Having a soft drink go flat before you are done with it can leave you with a bad taste in your mouth. Literally. Whether you want to save a soda for later or just are a slow drinker, it’s common to wonder if it’s possible to keep the fizz inside longer.
The best way to keep carbonated soft drinks fizzy is to transfer the soda into a bottle with a lid. The second best option is to cover the top of the can to help prevent the carbonation from leaking out. Whichever method you opt for, soda will still usually go flat within 2 to 3 days after opening.
I recommend using silicone stretch lids like these, found on Amazon. I bought some a couple of years ago and now use them all the time. It’s nice to have my soda still fizzy the next day!
The rest of the article will explain how carbonation works in soda and give you tips on how to keep it fizzy longer.
How to Keep the Carbonation Inside
The most important thing is to find a way of closing it back to prevent the gas from escaping. And that’s what fizz is – carbon dioxide. It’s lighter than air, and it will rise above and disappear into the ether.
The best choice would be to transfer the soda into a bottle with a lid, but you can get away with finding something to cover the top of the can.
Luckily, in the past couple of years, several manufacturers have come out with silicone covers designed to fit over aluminum cans. Though most of them are supposed to only keep your drink fizzy while you’re drinking it.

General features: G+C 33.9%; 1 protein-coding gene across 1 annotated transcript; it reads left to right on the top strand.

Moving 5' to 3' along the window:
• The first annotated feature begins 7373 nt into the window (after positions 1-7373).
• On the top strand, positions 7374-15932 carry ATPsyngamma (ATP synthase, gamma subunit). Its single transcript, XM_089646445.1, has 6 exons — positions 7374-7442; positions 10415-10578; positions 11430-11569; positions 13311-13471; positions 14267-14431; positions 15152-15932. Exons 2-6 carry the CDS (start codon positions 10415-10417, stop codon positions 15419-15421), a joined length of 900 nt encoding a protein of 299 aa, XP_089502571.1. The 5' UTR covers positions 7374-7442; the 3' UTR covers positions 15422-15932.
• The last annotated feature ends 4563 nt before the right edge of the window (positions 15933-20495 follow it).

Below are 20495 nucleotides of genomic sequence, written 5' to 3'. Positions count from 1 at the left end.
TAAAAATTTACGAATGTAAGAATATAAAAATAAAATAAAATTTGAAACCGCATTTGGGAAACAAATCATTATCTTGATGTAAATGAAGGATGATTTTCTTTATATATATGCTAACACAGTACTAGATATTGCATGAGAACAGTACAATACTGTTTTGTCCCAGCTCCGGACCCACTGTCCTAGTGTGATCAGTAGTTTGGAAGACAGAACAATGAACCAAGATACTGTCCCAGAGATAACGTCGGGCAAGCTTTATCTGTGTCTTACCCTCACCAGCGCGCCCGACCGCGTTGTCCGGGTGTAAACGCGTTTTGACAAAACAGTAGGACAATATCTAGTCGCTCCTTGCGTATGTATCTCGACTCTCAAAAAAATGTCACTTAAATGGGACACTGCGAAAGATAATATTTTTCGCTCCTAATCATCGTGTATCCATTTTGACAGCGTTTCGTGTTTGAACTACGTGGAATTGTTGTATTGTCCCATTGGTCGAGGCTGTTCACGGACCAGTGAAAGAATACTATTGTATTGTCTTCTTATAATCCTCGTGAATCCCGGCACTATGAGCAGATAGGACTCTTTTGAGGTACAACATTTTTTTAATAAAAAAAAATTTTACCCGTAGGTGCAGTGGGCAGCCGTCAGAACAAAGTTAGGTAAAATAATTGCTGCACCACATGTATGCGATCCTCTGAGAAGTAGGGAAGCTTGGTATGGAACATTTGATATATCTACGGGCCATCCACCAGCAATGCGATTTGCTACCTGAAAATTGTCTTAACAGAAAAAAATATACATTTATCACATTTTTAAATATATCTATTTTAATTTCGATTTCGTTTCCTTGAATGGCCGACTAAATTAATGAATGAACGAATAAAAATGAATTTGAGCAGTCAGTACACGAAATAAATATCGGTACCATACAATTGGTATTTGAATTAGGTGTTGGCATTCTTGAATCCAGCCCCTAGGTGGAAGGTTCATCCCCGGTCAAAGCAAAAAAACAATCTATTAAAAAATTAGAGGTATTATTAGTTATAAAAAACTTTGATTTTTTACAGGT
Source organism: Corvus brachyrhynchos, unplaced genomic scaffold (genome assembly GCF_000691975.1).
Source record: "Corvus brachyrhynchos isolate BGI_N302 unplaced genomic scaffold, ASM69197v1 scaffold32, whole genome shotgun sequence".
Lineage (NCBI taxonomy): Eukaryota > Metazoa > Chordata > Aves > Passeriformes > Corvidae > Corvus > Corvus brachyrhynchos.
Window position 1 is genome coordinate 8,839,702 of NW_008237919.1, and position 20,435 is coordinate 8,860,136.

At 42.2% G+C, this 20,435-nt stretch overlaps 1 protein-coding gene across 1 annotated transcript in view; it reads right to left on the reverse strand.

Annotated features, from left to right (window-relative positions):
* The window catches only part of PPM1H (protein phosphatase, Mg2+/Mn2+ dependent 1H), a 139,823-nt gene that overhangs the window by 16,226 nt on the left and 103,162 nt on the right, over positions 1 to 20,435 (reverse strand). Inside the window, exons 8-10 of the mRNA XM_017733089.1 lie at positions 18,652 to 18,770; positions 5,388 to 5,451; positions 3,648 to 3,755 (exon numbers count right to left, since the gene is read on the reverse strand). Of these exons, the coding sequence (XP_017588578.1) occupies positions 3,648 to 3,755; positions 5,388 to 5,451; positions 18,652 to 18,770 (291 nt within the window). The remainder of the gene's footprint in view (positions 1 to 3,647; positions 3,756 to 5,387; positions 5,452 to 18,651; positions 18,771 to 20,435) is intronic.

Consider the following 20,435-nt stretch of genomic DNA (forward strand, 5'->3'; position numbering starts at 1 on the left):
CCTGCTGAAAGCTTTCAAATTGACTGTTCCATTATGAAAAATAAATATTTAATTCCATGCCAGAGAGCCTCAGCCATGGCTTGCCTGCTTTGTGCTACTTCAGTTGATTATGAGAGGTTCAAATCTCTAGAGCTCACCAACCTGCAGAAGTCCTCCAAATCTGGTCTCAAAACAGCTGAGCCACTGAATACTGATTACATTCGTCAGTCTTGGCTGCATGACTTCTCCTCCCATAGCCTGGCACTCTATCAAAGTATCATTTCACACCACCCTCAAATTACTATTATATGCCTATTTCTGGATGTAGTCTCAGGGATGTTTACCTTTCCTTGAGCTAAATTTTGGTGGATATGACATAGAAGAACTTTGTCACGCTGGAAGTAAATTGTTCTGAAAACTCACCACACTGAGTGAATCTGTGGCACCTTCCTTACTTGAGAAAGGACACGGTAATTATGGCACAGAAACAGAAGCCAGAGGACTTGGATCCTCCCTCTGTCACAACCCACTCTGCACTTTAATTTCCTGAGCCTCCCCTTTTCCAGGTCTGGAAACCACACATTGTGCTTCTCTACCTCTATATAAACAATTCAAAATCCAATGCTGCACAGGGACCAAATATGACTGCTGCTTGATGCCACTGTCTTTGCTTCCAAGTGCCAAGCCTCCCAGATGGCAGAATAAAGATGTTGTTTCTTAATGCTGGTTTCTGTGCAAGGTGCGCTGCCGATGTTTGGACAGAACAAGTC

The good news is that I actually found a brand that does an excellent job of keeping the fizz inside. I tested it overnight a couple of times and found that my can of Mountain Dew (or Sprite) were both still reasonably fizzy the next day.
They didn’t quite have the same bite as when the can was first opened, but it was definitely good enough to imbibe. If you want to check it out for yourself, you can pick them up on Amazon. (Please click the link to see the listing)
There actually is another option that works for 2-liter bottles, but I don’t recommend it. It’s a novelty item that is designed to keep the bottle upside down, which means that the gas that keeps the soda fizzy moves up and away from the bottle’s opening. And since it’s away from the opening, it can’t escape, and the fizz stays in the drink.
However, it only works for 2 liters, and they have a cap anyway. So why not just leave the lid on?
How Long Will a Can of Soda Stay Carbonated?
As long as the seal holds and the gas is contained within an airtight seal, the soda can stay carbonated indefinitely since it has nowhere to escape.
But if you open the container and close it back again, you’ll keep a good amount of carbonation for the next 2 or 3 days. If the container is stored in the fridge, you could get an extra day of fizz.
The exact time frame depends on the manufacturer and the drink itself. The type of container will be a major factor as well.
What It Means if You Open a Can of Soda and It’s Completely Flat
If a can of soda is completely flat when opened, it means that the seal was compromised at some point. There’s also a high chance that the soda has spoiled as well.
Best-before dates don’t mean much with soft drinks as long as they are still bubbly. But if it’s flat on top of “expired,” dump it down the drain.
Which One Stays Carbonated for Longest – Glass Bottles, Plastic Bottles, or Cans?